Samsung Galaxy Tab 10.1 Beats Apple iPad 2 to MarketBy Reuters | Posted 2011-02-14 Email Print
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Samsung debuted its second tablet computer, offering a bigger screen, at 10.1 inches, and more processing power than its first Galaxy Tab. Some view the device as the first true rival to Apple's iPad.
(Reuters) - Samsung launched a second tablet computer on Sunday, with a bigger screen and more processing power than the original Galaxy Tab that is seen as the only real rival to Apple's iPad.
The Galaxy Tab 10.1 is intended to be a multimedia hub for afficionados of games, electronic books and social media, with a 10.1 inch (25.7 centimeter) screen, dual surround-sound speakers, and front- and rear-facing cameras.
The tablet, with two core processors to better handle media, is based on the latest Google Android platform, Honeycomb -- which has been optimized for tablets.
It will be sold by Vodafone in more than 20 countries before being released to other carriers.
Samsung, now the world's second-biggest phone maker after Nokia, also launched a new premium smartphone, the ultra-slim Galaxy S II, designed around hubs for social networking, reading, games and music.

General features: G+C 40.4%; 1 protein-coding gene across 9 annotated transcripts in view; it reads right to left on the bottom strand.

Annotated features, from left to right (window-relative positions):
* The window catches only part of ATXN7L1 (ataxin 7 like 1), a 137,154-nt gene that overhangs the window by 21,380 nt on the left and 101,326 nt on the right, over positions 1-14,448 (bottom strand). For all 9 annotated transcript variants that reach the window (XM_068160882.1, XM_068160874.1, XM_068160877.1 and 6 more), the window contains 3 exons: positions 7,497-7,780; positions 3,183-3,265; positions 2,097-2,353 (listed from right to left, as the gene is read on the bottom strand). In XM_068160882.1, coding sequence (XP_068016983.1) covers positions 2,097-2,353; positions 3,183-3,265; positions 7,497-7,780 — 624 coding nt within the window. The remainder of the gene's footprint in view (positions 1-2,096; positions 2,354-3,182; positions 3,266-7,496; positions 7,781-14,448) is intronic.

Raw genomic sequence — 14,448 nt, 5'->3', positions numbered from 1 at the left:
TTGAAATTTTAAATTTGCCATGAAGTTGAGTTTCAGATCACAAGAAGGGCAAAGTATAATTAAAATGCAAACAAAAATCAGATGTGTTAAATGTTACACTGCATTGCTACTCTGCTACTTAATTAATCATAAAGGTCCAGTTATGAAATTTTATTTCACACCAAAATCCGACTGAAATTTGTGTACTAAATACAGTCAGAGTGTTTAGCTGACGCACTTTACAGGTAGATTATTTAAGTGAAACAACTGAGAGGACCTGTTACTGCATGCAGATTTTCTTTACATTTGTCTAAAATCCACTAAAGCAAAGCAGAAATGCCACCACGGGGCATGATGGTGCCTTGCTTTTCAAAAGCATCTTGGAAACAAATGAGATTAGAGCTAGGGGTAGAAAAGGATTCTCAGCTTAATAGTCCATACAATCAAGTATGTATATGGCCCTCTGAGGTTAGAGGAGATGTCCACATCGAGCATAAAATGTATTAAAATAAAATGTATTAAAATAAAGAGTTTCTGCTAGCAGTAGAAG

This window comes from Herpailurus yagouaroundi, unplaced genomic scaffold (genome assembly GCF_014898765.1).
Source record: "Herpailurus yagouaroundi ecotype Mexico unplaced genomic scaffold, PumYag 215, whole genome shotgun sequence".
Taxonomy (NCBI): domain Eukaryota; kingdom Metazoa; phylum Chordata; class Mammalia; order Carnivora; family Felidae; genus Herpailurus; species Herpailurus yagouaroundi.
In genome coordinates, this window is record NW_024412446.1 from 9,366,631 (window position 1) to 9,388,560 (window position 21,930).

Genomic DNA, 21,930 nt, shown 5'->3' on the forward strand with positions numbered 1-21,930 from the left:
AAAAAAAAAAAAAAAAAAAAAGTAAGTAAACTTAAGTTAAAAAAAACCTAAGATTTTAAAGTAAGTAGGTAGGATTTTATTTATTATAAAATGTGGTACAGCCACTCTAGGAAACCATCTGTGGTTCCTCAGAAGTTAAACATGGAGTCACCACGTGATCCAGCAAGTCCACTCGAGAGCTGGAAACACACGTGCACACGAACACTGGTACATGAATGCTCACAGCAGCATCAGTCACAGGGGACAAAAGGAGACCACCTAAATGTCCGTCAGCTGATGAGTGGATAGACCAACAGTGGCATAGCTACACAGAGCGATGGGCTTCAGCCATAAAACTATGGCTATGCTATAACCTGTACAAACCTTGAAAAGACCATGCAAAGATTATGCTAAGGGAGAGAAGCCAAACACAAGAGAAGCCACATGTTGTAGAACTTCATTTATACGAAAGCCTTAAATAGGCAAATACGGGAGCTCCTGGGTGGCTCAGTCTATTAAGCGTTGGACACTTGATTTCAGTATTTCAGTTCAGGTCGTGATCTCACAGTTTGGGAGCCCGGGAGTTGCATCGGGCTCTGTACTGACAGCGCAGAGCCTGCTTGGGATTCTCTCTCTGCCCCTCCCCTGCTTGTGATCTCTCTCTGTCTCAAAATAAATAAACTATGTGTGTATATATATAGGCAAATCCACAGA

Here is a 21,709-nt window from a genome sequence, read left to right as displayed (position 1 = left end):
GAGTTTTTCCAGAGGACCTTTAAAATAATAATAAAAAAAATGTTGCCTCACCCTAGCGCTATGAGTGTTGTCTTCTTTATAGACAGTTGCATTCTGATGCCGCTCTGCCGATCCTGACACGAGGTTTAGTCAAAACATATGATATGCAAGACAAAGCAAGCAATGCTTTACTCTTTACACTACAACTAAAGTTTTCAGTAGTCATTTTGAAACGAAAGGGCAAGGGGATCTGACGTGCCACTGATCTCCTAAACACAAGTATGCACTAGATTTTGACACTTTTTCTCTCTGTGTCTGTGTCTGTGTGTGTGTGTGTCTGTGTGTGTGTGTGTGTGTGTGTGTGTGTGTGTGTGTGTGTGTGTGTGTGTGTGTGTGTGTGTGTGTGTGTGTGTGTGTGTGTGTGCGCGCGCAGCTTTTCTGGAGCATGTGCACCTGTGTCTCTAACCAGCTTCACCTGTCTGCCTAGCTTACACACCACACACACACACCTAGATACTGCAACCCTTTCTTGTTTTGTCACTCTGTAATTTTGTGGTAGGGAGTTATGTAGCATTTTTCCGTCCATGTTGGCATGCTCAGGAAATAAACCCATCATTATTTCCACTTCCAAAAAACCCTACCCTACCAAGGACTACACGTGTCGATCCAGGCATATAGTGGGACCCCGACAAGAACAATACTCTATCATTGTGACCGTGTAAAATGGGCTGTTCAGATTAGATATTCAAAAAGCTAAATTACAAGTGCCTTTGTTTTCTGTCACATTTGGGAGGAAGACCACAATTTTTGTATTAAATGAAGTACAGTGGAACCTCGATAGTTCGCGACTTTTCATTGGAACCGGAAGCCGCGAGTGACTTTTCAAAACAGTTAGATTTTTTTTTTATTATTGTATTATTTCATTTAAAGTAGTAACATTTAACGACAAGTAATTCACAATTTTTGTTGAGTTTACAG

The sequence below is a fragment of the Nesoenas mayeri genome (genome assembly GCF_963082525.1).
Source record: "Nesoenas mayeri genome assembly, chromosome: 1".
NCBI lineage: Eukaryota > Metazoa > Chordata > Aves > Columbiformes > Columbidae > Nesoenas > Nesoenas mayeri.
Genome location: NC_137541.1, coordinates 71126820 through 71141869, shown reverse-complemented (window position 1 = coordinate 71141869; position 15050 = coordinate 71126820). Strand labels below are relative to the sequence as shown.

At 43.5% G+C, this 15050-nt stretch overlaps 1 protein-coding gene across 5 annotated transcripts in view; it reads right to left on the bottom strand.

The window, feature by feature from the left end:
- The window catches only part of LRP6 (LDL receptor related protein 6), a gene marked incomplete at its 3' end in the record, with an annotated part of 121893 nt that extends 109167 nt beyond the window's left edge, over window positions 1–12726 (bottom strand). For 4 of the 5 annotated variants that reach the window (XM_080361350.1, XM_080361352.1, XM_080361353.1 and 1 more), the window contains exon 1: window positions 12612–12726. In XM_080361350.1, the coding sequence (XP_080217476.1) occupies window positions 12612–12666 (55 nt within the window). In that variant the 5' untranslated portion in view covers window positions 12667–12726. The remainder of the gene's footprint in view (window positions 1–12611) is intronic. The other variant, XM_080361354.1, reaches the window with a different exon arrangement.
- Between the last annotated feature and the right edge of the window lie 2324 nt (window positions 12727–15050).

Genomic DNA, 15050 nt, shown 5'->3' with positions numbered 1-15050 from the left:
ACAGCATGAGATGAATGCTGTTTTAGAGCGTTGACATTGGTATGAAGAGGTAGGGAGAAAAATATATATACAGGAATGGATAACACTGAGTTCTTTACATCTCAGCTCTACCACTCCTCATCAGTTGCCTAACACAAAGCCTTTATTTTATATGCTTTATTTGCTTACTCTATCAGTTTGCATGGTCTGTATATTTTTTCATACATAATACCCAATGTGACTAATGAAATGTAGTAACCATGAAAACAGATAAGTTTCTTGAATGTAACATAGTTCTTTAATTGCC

South Korean electronics giant Samsung, whose telecoms division accounted for nearly half its profit last quarter, has sold around 10 million Galaxy S smartphones since its June 2010 debut, and 2 million Galaxy tablets.
It still has a long way to catch up with Apple, which sold more than 7 million iPads and 16.2 million iPhones last quarter alone, but is gaining ground on Nokia, which announced a crucial tie-up with Microsoft on Friday.
"If I were (chief executive) Stephen Elop heading up Nokia, I would be looking over my shoulder at Samsung and feeling extremely nervous," said Ben Wood, lead analyst at telecoms research firm CCS Insight.
Samsung also announced a range of enterprise services compatible with its two new devices, to address some of the security concerns that have held Android phones back from a serious challenge to Research in Motion's <RIM.TO BlackBerry.
(Reporting by Georgina Prodhan; Editing by Greg Mahlich)